If gas tankers are not potential targets? Why the FBI background checks?
OK, what did the background check reveal? First of all, isn’t the name Mosqueda a little weird?

Here is a report on the Houston fire bomb.

Police said Luis Perez took a ramp at the interchange too quickly and lost control just after midnight Friday.

“It appears the vehicle may have been traveling fast enough to cause it to roll over,” Capt. M.W. Martin said. “When it burst into flames its cargo also ignited, causing an explosion.”
Massive flames extended about three stories high.
Perez, 39, was killed instantly, police said.

“There is fire and heat damage to the overpass,” Martin said.
The intense heat caused parts of the concrete overpasses to crumble and turn into gravel.

What a coincidence. Could there have been remote-controlled bombs placed on the highways? Is Al-Qaeda behind these “accidents?” Why isn’t the mainstream media reporting the possible connection? How would you like to be a BART commuter this morning?

Less than 48 hours later this tanker exploded in Oakland.

A tanker truck crashed and burst into flames near the San Francisco-Oakland Bay Bridge on Sunday, creating such intense heat that a stretch of highway melted and collapsed. Officials predicted a traffic nightmare for Bay Area commuters for weeks or months to come.

Flames shot 200 feet in the air, but the truck’s driver walked away from the scene with second-degree burns. No other injuries were reported in the 3:45 a.m. crash, which officials said could have been deadly had it occurred at a busier time.

“I’ve never seen anything like it,” Officer Trent Cross of the California Highway Patrol said of the crumpled interchange. “I’m looking at this thinking, ‘Wow, no one died’ – that’s amazing. It’s just very fortunate.”

Authorities said the damage could take months to repair, and that it would cause the worst disruption for Bay Area commuters since the 1989 Loma Prieta earthquake damaged a section of the Bay Bridge itself.

UPDATE: Evidence disposed of in China
Thursday, May 10th, 2007
If the collapse was just a freak accident, why won’t the government let forensic engineers examine the site? Caltrans is preventing leading civil engineers from examining the wreckage. Instead, the debris is being shipped to China for “recycling” without being examined, even though steel is worth a mere 15 cents/pound, hardly enough to cover the shipping costs.

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What the Government Knew
Wednesday, May 9th, 2007
Records have surfaced showing the exploding tanker truck carried extra gasoline — more than is legal — on past delivery missions on four separate occassions. This new information adds a new wrinkle to our understanding of 4/29. It’s very possible that when it crashed, the tanker truck had been illegally overloaded with yet-another cargo of dangerous, freeway-destroying gasoline.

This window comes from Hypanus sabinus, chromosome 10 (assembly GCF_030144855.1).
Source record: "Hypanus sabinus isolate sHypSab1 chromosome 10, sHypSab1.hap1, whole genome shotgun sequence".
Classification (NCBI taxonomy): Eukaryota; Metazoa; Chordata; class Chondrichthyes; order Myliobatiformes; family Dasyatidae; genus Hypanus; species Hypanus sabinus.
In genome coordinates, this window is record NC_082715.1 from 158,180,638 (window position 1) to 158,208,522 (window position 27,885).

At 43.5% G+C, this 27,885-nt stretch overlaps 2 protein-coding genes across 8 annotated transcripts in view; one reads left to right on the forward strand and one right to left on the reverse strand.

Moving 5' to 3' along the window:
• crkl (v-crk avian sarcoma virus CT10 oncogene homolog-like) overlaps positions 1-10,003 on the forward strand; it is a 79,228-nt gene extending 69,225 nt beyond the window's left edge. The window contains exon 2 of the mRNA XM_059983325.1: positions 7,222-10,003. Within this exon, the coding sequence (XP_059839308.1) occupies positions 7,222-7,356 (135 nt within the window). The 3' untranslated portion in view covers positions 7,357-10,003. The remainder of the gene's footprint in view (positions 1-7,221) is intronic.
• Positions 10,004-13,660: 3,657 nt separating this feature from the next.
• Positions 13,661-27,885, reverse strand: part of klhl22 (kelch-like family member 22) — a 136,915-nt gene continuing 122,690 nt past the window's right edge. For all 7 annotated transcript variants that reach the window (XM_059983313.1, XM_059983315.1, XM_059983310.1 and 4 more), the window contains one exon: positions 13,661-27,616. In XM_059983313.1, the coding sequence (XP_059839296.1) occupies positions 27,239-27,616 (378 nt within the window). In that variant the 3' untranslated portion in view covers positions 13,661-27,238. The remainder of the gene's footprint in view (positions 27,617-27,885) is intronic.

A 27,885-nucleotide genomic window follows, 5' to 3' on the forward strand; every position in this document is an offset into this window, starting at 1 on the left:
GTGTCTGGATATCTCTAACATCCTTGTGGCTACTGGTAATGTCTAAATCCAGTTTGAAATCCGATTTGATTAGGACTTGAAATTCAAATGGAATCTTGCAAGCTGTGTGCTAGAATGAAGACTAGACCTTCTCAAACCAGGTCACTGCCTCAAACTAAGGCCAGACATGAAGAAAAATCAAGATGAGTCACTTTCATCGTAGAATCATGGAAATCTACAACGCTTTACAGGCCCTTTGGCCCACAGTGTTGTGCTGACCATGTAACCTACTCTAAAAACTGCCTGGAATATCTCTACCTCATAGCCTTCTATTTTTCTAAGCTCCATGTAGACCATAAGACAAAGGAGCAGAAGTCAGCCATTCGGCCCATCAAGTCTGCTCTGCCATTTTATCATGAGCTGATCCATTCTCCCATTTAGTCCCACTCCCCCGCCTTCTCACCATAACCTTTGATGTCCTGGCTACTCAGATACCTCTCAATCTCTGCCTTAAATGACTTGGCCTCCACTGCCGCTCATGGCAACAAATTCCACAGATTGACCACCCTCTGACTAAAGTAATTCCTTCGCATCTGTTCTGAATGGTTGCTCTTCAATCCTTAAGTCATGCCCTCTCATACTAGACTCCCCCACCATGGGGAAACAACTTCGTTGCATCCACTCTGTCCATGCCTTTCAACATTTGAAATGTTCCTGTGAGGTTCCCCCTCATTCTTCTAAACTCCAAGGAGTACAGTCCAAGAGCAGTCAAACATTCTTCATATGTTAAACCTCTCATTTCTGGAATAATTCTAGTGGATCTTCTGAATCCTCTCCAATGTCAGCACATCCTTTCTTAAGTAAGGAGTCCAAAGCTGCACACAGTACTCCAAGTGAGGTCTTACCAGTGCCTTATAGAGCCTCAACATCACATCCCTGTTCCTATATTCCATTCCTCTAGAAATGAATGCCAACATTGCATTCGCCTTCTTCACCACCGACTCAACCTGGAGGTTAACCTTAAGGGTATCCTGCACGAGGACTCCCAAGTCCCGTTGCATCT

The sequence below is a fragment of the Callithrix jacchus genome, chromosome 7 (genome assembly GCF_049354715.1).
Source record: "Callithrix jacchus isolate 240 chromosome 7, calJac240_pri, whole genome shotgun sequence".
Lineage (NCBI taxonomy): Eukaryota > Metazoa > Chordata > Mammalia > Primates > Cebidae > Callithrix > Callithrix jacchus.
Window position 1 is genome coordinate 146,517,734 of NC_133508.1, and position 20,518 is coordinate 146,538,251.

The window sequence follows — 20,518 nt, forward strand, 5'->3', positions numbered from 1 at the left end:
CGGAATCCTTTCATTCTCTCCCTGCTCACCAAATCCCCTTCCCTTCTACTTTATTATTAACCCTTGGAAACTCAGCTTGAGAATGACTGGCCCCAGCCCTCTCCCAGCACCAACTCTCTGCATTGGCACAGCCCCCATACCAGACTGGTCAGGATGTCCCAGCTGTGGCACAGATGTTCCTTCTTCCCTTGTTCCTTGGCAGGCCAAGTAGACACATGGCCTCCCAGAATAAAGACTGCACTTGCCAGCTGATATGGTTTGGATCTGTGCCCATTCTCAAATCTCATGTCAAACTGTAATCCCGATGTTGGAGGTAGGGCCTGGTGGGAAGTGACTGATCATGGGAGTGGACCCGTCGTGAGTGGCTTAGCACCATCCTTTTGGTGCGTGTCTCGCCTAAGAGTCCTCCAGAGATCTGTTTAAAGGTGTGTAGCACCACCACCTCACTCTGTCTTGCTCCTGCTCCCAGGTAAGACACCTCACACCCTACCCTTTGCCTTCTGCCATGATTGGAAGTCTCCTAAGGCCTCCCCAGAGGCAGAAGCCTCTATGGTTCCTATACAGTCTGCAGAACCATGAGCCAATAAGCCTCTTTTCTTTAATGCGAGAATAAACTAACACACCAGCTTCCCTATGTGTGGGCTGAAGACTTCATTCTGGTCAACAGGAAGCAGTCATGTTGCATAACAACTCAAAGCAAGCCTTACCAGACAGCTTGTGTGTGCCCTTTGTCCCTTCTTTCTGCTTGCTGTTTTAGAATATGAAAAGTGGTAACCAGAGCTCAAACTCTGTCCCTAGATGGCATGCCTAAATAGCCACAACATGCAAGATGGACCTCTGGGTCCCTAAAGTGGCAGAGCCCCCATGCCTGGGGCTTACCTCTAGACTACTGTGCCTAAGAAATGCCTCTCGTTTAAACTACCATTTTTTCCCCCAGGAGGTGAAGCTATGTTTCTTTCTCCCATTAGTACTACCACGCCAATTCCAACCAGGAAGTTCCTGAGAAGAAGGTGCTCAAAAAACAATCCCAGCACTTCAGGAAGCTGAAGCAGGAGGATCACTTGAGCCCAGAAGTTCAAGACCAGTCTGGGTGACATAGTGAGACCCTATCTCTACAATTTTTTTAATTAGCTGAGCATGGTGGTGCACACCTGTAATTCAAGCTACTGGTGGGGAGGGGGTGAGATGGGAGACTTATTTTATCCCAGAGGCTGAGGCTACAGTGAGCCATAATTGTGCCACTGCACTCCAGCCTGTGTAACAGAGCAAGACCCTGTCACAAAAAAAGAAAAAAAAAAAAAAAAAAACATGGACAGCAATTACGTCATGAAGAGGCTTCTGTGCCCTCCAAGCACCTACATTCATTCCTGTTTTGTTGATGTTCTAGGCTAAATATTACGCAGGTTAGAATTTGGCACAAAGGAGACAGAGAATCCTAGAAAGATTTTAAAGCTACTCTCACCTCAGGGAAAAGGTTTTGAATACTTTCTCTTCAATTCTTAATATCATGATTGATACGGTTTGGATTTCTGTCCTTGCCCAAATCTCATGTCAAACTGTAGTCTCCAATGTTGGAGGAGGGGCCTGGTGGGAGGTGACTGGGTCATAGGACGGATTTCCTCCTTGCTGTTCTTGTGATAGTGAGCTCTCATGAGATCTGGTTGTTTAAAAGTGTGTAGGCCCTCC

But why? Who would want the highways to be travelled by a flammable truck stuffed with extra gasoline — and driven in a truck with a history of brake problems?

Look at the facts. Government agents had already spotted the truck and the extra gasoline it carried. But the California Highway Patrol had also once identified the exploding tanker truck’s brakes as so dangerously faulty, they’d immediately ordered it not to return to the highway.

But then new brakes were mysteriously delivered and installed at the inspection site — and the doomed tanker continued on towards its catastrophic destiny.

The driver, a repeat felon, would be an easier target for pressuring from a rogue official or agencies intent on coercing cooperation. But even if they’d found their man, who would pull the strings to waive the obvious safety regulations to put this plan into action?

These are questions that won’t be asked by people blinded by the “official” story — but there’s a pattern here, and it can’t be wished away. The highway re-opens, the sun shines, and Californians blindly continue on with their lives, imagining a public safety which may no longer exist.

Because the accident occurred where three highways converge, authorities said it could cause commuting problems for hundreds of thousands of people.

Transportation officials said 280,000 commuters take the bridge into San Francisco each day.
On Sunday the collapse doubled the half-hour trip drivers normally face getting to and from San Francisco and the eastern suburbs – even though many didn’t even attempt the trip because of the crash. Traffic appeared light on the bridge itself, but motorists looking to get on and off were backed up on both sides.

Transportation officials said they already had added trains to the Bay Area Rapid Transit rail system that takes commuters across San Francisco Bay, and were urging people to telecommute if possible. In preparation for rush hour, Gov. Arnold Schwarzenegger authorized funding so that ferries, buses and the rail system could carry commuters free of charge during Monday’s commute.